My youngest son is taking driver training and practicing his skills in the family vehicle. Helping him to put the training book rules into practice is a challenge sometimes; it has required me to do some intentional thinking about how I drive. What are my driving habits? What do I do--subconsciously--as I navigate the streets?

I used to play a boardgame called “Car Wars,” (pictured above) a game of cars with mounted guns trying to outmaneuver other, similarly armed, cars. The game provided a template you set next to your piece; decide how sharply you want to turn and the template showed where your vehicle ended up afterward. Obstacles, and other cars, were easy to see (not always easy to avoid.)

Out on the real streets things are not so cut and dry. Analyzing my own driving habits led me to a pair of recurring actions: I check the rearview mirrors almost constantly--for lane orientation and blind spots--and I spin the steering wheel back at the halfway point in a turn to avoid overcorrecting. I shared these habits with my son, I don’t know if it was the last one, but lately his turns have improved.

Often, we clash over the book (information in the driving manual and what he has learned in the class) and the street (experience with other drivers) The rules don’t always interact well with the traffic on the road. For example, he stops 5-6 feet away from an intersection. Now, I think he should be pulling forward closer to the corner for better visibility, but he does not. Was this instructed to prevent new drivers from stopping too short? It can make for some frightening situations when a tree or other obstruction prevents seeing traffic more than half a block away: either he pulls out without a clear picture of what is coming, or he hesitates too long and misses a window into traffic.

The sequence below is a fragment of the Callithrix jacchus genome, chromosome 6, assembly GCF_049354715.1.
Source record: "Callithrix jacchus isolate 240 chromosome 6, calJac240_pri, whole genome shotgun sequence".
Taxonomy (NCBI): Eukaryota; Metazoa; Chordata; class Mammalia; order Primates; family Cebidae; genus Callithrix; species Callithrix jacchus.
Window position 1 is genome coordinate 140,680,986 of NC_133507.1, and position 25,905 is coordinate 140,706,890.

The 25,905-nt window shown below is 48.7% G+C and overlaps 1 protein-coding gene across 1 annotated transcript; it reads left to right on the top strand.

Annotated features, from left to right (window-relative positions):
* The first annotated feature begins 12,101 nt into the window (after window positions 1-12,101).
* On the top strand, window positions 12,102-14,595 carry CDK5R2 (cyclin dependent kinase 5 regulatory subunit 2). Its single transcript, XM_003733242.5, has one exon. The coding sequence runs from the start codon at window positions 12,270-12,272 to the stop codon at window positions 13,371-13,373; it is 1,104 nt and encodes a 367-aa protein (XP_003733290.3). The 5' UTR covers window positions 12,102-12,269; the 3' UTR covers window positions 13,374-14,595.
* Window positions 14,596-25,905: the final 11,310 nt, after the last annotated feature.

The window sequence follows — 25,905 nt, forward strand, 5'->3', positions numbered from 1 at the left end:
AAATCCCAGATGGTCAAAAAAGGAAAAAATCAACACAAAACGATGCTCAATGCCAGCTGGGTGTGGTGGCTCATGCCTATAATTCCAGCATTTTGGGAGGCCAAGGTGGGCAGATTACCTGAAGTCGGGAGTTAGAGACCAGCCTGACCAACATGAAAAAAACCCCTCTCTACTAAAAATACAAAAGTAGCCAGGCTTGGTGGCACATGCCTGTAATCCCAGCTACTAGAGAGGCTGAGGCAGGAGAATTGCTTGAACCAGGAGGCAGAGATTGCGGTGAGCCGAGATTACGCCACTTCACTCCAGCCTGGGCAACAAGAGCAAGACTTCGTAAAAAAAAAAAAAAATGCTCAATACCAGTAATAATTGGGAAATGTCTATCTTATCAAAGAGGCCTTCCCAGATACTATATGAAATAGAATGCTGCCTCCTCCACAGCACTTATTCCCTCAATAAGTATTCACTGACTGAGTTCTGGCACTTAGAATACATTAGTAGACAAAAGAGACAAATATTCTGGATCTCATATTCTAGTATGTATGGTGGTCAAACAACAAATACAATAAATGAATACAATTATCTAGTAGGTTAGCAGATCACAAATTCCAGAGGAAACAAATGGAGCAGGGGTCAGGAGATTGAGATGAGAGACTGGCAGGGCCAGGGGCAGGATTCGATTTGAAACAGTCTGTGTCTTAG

Note: Despite my above questions, we are happy with the driving school we chose. We picked this particular one as it only hires police officers to instruct classes. It is important to start them out on the right track. (And to my children’s credit, they have not had any tickets or accidents so far--two of them have been driving for eight years, combined time.)

Thinking about how I drive led to a discussion at home about “metathinking.” Literally, thinking about thinking. How do we analyze what we know or the way we do things in order to teach others? Breaking processes down into their component parts to make them understandable and comprehensive. The math sentence 2+2=4 seems easy until you think of what is involved in getting to that point. You have to know what a number is, that it means quantity (visually, it is much easier to explain this concept; teaching it verbally requires teaching vocabulary as well.). You have to be able to read the sentence, which means you must know that the symbol “2” means “two,” which means a “pair” of things. Likewise, you have to know the symbols for “plus” and “equals” and the meaning of those terms. You need to know your numbers at least up to four. That is a lot of background just to get to something so simple, don’t you think?